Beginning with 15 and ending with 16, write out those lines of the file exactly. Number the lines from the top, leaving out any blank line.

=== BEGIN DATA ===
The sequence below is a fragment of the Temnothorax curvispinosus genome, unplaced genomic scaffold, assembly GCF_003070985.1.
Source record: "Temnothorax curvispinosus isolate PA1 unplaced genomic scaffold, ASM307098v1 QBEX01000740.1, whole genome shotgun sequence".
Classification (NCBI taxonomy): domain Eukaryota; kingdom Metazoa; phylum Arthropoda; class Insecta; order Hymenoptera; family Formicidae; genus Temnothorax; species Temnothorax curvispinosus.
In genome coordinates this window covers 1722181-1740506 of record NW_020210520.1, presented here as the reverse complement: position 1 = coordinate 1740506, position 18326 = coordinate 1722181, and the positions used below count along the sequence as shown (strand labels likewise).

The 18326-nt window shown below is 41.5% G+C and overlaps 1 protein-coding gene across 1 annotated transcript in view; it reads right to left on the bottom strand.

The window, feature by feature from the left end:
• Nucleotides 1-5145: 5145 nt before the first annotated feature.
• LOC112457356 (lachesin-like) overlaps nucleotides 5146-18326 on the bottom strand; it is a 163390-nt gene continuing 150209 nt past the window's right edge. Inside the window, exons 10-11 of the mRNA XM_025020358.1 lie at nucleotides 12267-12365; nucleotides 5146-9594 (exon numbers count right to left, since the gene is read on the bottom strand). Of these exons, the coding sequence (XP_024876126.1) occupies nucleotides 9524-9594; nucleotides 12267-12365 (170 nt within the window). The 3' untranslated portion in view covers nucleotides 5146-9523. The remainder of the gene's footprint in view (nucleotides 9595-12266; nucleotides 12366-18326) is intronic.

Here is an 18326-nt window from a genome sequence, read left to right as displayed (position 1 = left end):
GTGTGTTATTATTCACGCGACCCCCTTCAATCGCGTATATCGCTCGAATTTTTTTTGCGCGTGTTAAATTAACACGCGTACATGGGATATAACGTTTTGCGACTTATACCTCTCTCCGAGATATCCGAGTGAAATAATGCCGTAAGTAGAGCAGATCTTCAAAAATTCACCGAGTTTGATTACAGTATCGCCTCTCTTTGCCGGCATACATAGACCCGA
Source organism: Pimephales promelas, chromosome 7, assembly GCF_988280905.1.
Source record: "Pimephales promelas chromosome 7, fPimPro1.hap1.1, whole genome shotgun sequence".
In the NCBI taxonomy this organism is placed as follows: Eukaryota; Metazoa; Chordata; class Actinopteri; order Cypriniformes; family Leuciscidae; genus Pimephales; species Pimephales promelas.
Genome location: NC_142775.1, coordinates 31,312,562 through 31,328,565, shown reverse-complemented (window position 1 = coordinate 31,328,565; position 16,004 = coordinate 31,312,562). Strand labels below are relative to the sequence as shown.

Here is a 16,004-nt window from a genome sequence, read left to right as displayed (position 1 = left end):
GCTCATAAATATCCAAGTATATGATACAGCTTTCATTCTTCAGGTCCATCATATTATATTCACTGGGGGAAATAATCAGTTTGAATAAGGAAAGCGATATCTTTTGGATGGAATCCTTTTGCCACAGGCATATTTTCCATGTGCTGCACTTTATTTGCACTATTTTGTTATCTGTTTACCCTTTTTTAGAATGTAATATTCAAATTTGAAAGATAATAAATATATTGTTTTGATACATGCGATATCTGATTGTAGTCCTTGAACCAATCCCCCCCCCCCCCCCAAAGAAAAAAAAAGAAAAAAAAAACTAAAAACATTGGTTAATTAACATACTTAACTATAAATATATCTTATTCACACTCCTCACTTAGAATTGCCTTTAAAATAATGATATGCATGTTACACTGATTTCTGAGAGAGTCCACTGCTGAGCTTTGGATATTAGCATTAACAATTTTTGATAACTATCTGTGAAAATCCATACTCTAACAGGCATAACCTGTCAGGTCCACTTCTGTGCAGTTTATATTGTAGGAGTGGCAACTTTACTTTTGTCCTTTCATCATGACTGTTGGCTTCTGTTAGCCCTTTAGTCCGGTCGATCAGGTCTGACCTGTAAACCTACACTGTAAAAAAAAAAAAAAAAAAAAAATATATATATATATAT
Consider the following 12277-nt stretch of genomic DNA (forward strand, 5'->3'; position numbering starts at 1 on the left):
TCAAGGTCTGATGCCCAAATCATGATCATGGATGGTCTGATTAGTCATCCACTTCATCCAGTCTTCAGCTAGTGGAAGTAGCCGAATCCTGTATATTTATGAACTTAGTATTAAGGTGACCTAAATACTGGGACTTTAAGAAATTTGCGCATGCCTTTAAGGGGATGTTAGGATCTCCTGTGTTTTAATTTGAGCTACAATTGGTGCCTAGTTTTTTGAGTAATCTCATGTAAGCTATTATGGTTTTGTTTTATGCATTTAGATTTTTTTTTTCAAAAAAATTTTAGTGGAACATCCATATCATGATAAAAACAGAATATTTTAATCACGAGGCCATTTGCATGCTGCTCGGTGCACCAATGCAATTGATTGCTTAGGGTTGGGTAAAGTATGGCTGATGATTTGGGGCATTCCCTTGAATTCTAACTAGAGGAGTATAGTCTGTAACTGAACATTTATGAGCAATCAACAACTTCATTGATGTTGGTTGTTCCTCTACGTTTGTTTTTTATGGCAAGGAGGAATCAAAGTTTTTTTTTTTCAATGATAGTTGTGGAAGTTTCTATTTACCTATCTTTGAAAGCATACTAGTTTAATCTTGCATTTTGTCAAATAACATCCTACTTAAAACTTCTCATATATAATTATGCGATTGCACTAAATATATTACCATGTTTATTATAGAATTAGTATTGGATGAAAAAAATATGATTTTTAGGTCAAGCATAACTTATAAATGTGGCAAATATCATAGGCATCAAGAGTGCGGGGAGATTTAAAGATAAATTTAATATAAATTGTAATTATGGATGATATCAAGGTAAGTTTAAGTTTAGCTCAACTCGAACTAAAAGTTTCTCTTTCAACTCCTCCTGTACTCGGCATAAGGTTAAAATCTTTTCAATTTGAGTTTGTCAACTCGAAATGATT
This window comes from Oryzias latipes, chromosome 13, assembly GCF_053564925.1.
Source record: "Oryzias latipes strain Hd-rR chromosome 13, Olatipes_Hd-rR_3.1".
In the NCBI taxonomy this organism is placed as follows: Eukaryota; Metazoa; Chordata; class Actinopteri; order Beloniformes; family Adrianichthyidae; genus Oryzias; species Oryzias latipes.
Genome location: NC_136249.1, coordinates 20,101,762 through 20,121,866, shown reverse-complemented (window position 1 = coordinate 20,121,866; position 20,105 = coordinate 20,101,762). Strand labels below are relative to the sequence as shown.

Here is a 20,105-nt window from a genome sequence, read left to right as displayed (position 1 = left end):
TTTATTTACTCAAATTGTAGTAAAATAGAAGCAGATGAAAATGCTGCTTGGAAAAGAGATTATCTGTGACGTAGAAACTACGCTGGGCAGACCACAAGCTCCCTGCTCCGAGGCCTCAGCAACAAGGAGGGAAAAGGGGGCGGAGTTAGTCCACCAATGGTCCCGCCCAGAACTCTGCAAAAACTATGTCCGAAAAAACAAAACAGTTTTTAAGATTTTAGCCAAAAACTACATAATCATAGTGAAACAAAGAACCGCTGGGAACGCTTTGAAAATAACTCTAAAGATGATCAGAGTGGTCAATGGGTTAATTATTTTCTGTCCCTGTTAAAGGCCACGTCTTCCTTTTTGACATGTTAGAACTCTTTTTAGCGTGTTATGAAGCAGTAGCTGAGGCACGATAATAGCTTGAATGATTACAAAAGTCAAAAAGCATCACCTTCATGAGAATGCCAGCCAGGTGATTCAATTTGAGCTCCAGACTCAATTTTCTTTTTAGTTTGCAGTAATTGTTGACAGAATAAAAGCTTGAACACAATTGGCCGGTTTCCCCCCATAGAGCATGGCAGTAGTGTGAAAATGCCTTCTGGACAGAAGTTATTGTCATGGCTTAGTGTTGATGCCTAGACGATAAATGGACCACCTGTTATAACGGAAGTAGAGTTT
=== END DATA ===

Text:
Here is a 16,004-nt window from a genome sequence, read left to right as displayed (position 1 = left end):
GCTCATAAATATCCAAGTATATGATACAGCTTTCATTCTTCAGGTCCATCATATTATATTCACTGGGGGAAATAATCAGTTTGAATAAGGAAAGCGATATCTTTTGGATGGAATCCTTTTGCCACAGGCATATTTTCCATGTGCTGCACTTTATTTGCACTATTTTGTTATCTGTTTACCCTTTTTTAGAATGTAATATTCAAATTTGAAAGATAATAAATATATTGTTTTGATACATGCGATATCTGATTGTAGTCCTTGAACCAATCCCCCCCCCCCCCCCAAAGAAAAAAAAAGAAAAAAAAAACTAAAAACATTGGTTAATTAACATACTTAACTATAAATATATCTTATTCACACTCCTCACTTAGAATTGCCTTTAAAATAATGATATGCATGTTACACTGATTTCTGAGAGAGTCCACTGCTGAGCTTTGGATATTAGCATTAACAATTTTTGATAACTATCTGTGAAAATCCATACTCTAACAGGCATAACCTGTCAGGTCCACTTCTGTGCAGTTTATATTGTAGGAGTGGCAACTTTACTTTTGTCCTTTCATCATGACTGTTGGCTTCTGTTAGCCCTTTAGTCCGGTCGATCAGGTCTGACCTGTAAACCTACACTGTAAAAAAAAAAAAAAAAAAAAAATATATATATATATAT